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By Luke Heighton
     FRANKFURT(MNI) - European Central Bank officials fear the eurozone economy
remains "fragile and fluid", minutes of last month's monetary policy meeting
show, but the fundamental factors supporting expansion remain in place and there
are upside as well as downside risks to growth.
     "All in all, members concurred with the view that risks to the euro area
outlook could still be assessed as broadly balanced", and "expressed confidence
in the medium-term outlook, while acknowledging the weakness of recent data and
indicators," the minutes showed.
     At least one Governing Council member argued that the balance of risks was
now tilted to the downside, "unless all shocks affecting the latest figures were
considered to be of a purely temporary nature".
     However, new upside risks have arisen from the further decline in oil
prices since the cut-off date for the ECB's most recent projections, together
with the likelihood of more stimulus from fiscal measures.
     A suggestion was made "to revisit the contribution of targeted longer-term
refinancing operations to the monetary policy stance," the minutes showed, as
predicted in a number of source-based MNI exclusives.
     "All members" agreed with the overall package of monetary policy proposals
announced following the December meeting, which included the end of net asset
purchases and the decision that reinvestments of maturing bonds will run for an
extended period of time beyond the dates when the Governing Council started
raising key rates.
     Chief Economist Peter Praet said global growth momentum was "moderating"
and global trade growth "stabilising", with the latest trade indicators giving
"mixed signals" while at the same time "pointing overall towards broad
     Euro area economic growth had slowed further on account of weaker external
demand, he said, in addition to sector and country-specific factors, with data
that had become available since the Governing Council's previous meeting "weaker
than expected".
     Yet the fundamental factors supporting the economic expansion remained in
place, Praet said, with private consumption expected to remain resilient, driven
"more by growth in compensation per employee and less by employment growth".
Business investment remained "solid" despite being weighed down by ongoing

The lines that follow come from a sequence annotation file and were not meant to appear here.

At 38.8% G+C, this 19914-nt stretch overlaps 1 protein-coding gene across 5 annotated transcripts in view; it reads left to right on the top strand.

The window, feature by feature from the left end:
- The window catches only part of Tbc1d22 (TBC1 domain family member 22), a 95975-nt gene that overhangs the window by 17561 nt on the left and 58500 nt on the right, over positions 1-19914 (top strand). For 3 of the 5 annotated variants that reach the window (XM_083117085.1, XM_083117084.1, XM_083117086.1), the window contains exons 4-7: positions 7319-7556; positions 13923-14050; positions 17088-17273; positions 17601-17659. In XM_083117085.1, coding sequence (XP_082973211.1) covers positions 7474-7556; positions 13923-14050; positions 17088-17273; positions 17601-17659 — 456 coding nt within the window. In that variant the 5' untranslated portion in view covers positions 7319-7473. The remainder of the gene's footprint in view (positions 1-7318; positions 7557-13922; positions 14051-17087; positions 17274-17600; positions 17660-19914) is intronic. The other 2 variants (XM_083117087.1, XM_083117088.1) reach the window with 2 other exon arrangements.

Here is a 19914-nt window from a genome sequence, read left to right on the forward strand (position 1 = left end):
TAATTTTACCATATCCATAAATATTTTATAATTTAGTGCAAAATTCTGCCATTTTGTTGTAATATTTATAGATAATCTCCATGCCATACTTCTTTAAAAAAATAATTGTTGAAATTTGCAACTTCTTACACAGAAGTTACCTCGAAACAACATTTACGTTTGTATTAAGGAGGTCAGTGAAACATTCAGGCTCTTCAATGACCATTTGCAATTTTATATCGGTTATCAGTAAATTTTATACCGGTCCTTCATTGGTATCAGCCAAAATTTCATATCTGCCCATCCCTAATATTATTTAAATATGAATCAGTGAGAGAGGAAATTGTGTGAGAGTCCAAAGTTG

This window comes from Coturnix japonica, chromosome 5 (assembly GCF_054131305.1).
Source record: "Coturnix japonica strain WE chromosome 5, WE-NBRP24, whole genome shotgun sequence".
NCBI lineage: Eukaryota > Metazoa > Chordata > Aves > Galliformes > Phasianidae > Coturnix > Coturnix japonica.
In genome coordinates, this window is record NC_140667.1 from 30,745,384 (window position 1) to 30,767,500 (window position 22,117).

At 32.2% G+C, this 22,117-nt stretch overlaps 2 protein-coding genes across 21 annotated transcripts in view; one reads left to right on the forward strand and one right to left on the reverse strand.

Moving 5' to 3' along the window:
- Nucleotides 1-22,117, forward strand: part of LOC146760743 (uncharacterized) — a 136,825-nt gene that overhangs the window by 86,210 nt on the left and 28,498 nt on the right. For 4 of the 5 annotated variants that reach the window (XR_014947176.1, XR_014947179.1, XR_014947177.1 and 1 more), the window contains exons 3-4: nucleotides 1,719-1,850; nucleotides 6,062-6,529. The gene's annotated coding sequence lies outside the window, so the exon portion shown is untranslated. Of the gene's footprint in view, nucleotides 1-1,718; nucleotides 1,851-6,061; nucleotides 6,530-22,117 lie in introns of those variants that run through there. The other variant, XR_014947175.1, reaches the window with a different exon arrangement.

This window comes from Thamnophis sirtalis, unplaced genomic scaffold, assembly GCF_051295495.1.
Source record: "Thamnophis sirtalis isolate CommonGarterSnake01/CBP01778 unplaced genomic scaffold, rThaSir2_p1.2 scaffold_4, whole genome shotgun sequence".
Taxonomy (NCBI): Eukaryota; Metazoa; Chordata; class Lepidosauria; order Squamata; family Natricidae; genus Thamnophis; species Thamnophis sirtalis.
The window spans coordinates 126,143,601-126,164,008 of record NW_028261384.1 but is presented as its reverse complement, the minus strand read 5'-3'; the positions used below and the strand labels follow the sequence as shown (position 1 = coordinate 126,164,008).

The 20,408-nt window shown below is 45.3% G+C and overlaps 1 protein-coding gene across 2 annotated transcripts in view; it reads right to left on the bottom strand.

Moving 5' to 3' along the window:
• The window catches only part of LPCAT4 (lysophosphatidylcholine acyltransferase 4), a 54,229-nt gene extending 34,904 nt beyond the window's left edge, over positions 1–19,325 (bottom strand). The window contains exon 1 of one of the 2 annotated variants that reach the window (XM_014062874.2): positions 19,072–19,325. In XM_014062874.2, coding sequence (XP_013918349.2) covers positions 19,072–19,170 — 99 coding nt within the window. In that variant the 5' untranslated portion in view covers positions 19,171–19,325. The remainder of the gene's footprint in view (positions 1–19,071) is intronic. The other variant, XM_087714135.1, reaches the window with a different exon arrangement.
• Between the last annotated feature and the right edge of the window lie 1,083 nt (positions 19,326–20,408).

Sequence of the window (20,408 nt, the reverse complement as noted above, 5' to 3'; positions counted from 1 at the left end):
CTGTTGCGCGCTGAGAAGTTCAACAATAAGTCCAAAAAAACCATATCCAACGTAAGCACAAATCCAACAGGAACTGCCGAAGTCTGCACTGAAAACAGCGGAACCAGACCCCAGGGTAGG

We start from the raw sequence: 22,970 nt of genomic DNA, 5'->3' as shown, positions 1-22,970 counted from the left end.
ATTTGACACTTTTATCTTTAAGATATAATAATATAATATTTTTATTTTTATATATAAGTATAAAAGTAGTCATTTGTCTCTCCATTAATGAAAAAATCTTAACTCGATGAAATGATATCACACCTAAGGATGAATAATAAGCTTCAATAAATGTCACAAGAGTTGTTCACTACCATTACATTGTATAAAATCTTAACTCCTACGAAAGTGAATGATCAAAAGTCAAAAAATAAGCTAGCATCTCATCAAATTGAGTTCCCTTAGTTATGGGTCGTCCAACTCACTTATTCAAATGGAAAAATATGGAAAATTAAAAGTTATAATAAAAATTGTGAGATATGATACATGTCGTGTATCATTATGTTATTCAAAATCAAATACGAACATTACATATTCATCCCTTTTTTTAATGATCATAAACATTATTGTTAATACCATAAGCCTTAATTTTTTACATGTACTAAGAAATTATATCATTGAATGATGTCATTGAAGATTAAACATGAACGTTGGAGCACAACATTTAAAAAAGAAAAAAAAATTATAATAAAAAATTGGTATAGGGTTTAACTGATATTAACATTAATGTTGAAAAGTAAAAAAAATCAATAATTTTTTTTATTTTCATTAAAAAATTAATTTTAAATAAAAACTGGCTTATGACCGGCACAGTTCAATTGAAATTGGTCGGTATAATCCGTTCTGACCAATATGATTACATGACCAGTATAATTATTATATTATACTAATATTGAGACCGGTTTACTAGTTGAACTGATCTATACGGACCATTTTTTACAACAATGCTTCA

uncertainty surrounding global trade and tariffs, and supported by favourable
earning expectations, resilient domestic demand and favourable financing
     Linking the reinvestment horizon to the interest rate lift-off - so-called
"chained guidance" - would strengthen the impact of rate guidance on financial
conditions "because market expectations for the reinvestment horizon would
evolve in line with expectations for the date of a first interest rate rise,"
Praet said.
     The Council agreed that a gradual slowdown appeared to be on the horizon,
but considered that some of the country and sector-specific factors behind this
deceleration were likely to unwind and that the economy "was still expected to
grow at a pace close to potential".
     "It was also argued even though certain downside risks - regarding trade
tensions, emerging markets, U.S. monetary policy and developments in sovereign
bond markets in the euro area - had receded, the continually changing nature of
risks would sustain - or even increase - general uncertainty".
     The situation remained "fragile and fluid", with risks including trade
issues and Brexit.
     The view that the pass-through of wages to prices was a key factor in
underpinning this confidence was "widely shared", though it was argued that the
strength of this effect "depended on the source of the shocks that were driving
wage growth', with the transmission of higher wages to consumer price inflation
requiring "more patience".
--MNI London Bureau; +44 203 865 3829; email:
[TOPICS: M$E$$$,M$X$$$,MT$$$$,M$$EC$]